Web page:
Once a root is sufficiently isolated by bisection and narrowing, a faster numerical method can be applied to obtain remaining digits of the root. Newton's method, the secant method, Muller's algorithm, third-order Newton iteration, and quadratic inverse interpolation all have superlinear convergence and are described in Rice. We use Newton's method because it is well-known, is efficient, has low-overhead, and is easy to analyze.
Given function , define function by
If is a root of on , then . Hence is a fixed point of . Newton's method for calculating root of starts with an approximation and then successively computes . Under the right conditions, explained below, the sequence , , , converges to .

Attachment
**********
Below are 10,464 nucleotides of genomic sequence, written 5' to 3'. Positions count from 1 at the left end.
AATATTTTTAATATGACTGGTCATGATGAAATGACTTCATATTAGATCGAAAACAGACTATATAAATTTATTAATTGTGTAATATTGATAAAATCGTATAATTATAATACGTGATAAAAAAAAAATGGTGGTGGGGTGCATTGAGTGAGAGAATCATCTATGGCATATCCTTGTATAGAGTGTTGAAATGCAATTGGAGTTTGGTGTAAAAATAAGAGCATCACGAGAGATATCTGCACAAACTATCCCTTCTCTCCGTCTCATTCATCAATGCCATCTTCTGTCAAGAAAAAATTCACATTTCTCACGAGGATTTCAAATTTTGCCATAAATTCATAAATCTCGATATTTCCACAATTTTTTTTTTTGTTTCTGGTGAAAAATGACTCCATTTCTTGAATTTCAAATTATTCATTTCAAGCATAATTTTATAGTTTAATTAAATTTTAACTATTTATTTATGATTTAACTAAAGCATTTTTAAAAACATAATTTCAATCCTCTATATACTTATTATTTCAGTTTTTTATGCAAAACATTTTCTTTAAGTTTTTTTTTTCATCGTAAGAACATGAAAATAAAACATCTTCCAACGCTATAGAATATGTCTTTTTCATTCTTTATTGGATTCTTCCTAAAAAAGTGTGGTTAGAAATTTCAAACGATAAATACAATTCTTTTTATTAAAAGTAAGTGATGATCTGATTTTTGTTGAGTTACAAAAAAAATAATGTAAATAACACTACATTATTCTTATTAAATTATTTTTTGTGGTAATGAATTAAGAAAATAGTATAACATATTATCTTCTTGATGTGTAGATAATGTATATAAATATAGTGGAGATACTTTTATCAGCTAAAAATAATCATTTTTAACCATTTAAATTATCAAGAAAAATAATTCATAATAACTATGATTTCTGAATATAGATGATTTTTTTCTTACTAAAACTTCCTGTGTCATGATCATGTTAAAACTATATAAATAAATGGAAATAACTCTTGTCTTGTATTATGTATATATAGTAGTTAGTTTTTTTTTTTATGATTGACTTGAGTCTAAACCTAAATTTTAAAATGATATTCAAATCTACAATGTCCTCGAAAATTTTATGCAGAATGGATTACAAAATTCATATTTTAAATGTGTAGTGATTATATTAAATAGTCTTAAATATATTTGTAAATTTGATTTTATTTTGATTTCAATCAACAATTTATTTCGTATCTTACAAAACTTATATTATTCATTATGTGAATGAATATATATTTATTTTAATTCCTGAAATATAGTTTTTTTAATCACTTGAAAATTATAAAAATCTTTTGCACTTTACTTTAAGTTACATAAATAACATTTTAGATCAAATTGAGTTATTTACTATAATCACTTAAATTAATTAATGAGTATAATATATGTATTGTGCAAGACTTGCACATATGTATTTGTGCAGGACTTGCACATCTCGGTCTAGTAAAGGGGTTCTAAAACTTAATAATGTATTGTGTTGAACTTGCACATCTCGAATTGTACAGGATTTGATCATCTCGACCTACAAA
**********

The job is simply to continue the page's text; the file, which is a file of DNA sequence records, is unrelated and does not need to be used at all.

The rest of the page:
Formulas for the derivatives of are:
Letting and using and we obtain via Taylor series expansions the results
for some . If and for all and for all , then Newton's method is safe to use and converges faster than bisection if either
and we can guarantee that all . The latter can be arranged by tweaking Newton's method so that if overshoots the boundaries of interval , then is shoved back towards the root . Subsequent computed by then proceeds without incident. Hence, we use
Now we assume 's continuity property extends to derivatives of on subinterval . If interval is sufficiently small, then and will determine finite bounds and .
We modify procedure
and introduce procedures
tests whether Newton's method should be used and procedure
actually implements Newton's method. These are listed below.
|©2004-2021 Planet Quantum||Kelly Roach|